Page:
Every experience is a completely voluntary exploration and personal discovery. Slowly, the person develops a taste for what they love, and eventually will be skilled enough to hybridize new personal flavors for their Judaism. This creates a subjective version of Orthodox Judaism that is deeply personal. It feels more like art than science. Interpretation and meaning should not be institutionalized. Religion is supposed to be art, not science.

Finally, integration is possible. In order to integrate any new experience into one’s life, it has to be worth it. The benefit of following prescriptions or proscriptions has to outweigh the benefit of not adhering to them. A person will not do things only because of obligation or prohibition. The only reason a person will voluntarily participate in religion is because his/her new perspective on the tradition is personal and makes them feel positive things.  Anyone would be eager to increase positive and meaningful experiences into their life. No one else has to know that the person is participating voluntarily. That’s private. To the observer, there is no difference other than the inevitable joy that accompanies great self-discovery.

Like a phoenix rising from the ashes, a beautiful religious experience can emerge from the darkness. It begins with a death of sorts. Death is followed by a slow rebirth and the process of learning how to fly. It culminates with majestic flight that takes the phoenix soaring to the greatest heights.

I have seen this work in the field. We are able to excise the negative experiences from our hearts. We can discover subjective meaning in religion. We have the ability to incorporate positive experiences into our lives.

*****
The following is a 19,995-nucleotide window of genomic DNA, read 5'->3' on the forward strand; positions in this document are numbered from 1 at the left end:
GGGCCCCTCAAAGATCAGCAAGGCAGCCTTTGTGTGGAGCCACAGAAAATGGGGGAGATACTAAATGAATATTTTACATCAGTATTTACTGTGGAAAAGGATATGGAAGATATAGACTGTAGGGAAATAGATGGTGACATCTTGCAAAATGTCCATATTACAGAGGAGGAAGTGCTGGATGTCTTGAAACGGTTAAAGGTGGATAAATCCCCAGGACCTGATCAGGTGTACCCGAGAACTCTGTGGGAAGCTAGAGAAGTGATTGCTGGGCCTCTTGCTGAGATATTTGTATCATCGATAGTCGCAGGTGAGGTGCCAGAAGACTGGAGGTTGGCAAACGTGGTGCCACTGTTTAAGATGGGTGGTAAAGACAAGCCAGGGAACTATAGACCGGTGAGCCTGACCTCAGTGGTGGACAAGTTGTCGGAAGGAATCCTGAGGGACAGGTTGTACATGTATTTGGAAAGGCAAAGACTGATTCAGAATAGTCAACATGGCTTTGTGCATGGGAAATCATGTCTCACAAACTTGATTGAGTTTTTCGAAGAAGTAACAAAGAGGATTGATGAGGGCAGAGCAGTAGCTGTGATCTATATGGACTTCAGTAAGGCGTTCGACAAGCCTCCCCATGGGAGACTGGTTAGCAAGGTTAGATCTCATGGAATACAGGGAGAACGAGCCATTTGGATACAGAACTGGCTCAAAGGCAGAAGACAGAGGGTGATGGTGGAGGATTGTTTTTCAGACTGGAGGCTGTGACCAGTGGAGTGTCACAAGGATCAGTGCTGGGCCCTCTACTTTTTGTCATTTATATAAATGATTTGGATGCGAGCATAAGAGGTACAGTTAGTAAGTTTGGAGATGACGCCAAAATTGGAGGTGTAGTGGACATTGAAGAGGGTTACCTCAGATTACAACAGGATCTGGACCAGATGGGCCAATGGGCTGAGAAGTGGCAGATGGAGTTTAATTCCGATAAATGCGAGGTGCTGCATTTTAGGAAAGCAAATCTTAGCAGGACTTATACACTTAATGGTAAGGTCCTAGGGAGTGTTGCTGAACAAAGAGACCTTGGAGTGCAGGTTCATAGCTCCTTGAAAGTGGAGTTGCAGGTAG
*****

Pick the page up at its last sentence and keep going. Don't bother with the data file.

I am not saying this must be done. I am not arguing that people are obligated to give this process a shot. I am not confident that it works for everyone.

Far too many people want to enjoy Orthodox Judaism but lack the necessary tools and structure to create a personal Judaism. The principles in this essay are just a starting point to developing this powerful skill. There are additions and subtractions that can be made for each individual person. Everything here can be adjusted and adapted. It can be done.

If you want personal guidance to help you embark on this journey, please contact me directly.

Next essay in this series will deal with matters of faith in Orthodox Judaism.

  • MarkSoFla

    LOL! Were you attempting for some kind of irony (or some sort of hidden message) by comparing the phoenix (a mythical creature) with religious experiences?

    • No irony or message. Just symbolism.

  • JimChaplin

    I found this interesting, but are you suggesting that a person abandon Torah and Mitzvot and then try to re-approach it anew?

    • The assumption here is what they’ve already left.

      • JimChaplin

        OK, sorry for the misunderstanding.
        Would you suggest the same for someone who is Orthoprax, ie someone just going through the motions (the ranks of which seem to be growing)? Or since they are at least doing the mitzvot, suggesting they get away from that would be a negative, even if it leads to a positive?

        • Possibly. Would depend on the person and their situation.

        • Susan Barnes

          I am curious regarding why you think the ranks of the Orthoprax are growing. Is there any research to back this up?

          • JimChaplin

            That’s purely an assumption on my part, which could very well be clouded by my own station in life.

            • Tuvia

              I only trust orthoprax folks, if that helps.

              • JimChaplin

                You only trust orthoprax folks in general or in assuming there are more of us?

                • Tuvia

                  In general

  • Avigael

    Until the corruption in leadership is dealt with, this is all fairytales. There are massive problems in leadership unaddressed. We need a Sanhedrin to root out all the bad apples that destroy other peoples lives.